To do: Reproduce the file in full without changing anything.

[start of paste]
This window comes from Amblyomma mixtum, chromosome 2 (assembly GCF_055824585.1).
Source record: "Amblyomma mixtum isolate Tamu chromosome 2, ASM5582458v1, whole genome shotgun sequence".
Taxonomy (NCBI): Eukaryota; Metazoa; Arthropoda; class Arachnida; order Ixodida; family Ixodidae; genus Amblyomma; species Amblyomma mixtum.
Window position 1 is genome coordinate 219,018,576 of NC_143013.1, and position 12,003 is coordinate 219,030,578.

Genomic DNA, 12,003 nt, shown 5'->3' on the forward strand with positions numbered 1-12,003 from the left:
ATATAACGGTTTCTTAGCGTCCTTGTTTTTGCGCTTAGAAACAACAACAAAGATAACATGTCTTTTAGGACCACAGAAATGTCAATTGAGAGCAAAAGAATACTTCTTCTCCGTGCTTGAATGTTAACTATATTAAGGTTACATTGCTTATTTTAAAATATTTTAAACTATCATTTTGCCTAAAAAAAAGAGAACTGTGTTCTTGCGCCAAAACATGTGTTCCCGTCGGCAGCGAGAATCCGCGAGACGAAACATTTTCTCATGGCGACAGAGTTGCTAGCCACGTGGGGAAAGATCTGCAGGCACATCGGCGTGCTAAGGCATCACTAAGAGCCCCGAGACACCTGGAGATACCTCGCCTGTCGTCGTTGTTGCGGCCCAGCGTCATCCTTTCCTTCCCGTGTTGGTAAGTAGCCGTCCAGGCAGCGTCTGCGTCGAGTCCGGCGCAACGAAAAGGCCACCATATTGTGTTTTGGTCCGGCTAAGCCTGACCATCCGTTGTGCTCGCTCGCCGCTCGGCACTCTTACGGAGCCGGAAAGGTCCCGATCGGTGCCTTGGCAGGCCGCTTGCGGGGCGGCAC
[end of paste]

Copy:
This window comes from Amblyomma mixtum, chromosome 2 (assembly GCF_055824585.1).
Source record: "Amblyomma mixtum isolate Tamu chromosome 2, ASM5582458v1, whole genome shotgun sequence".
Taxonomy (NCBI): Eukaryota; Metazoa; Arthropoda; class Arachnida; order Ixodida; family Ixodidae; genus Amblyomma; species Amblyomma mixtum.
Window position 1 is genome coordinate 219,018,576 of NC_143013.1, and position 12,003 is coordinate 219,030,578.

Genomic DNA, 12,003 nt, shown 5'->3' on the forward strand with positions numbered 1-12,003 from the left:
ATATAACGGTTTCTTAGCGTCCTTGTTTTTGCGCTTAGAAACAACAACAAAGATAACATGTCTTTTAGGACCACAGAAATGTCAATTGAGAGCAAAAGAATACTTCTTCTCCGTGCTTGAATGTTAACTATATTAAGGTTACATTGCTTATTTTAAAATATTTTAAACTATCATTTTGCCTAAAAAAAAGAGAACTGTGTTCTTGCGCCAAAACATGTGTTCCCGTCGGCAGCGAGAATCCGCGAGACGAAACATTTTCTCATGGCGACAGAGTTGCTAGCCACGTGGGGAAAGATCTGCAGGCACATCGGCGTGCTAAGGCATCACTAAGAGCCCCGAGACACCTGGAGATACCTCGCCTGTCGTCGTTGTTGCGGCCCAGCGTCATCCTTTCCTTCCCGTGTTGGTAAGTAGCCGTCCAGGCAGCGTCTGCGTCGAGTCCGGCGCAACGAAAAGGCCACCATATTGTGTTTTGGTCCGGCTAAGCCTGACCATCCGTTGTGCTCGCTCGCCGCTCGGCACTCTTACGGAGCCGGAAAGGTCCCGATCGGTGCCTTGGCAGGCCGCTTGCGGGGCGGCAC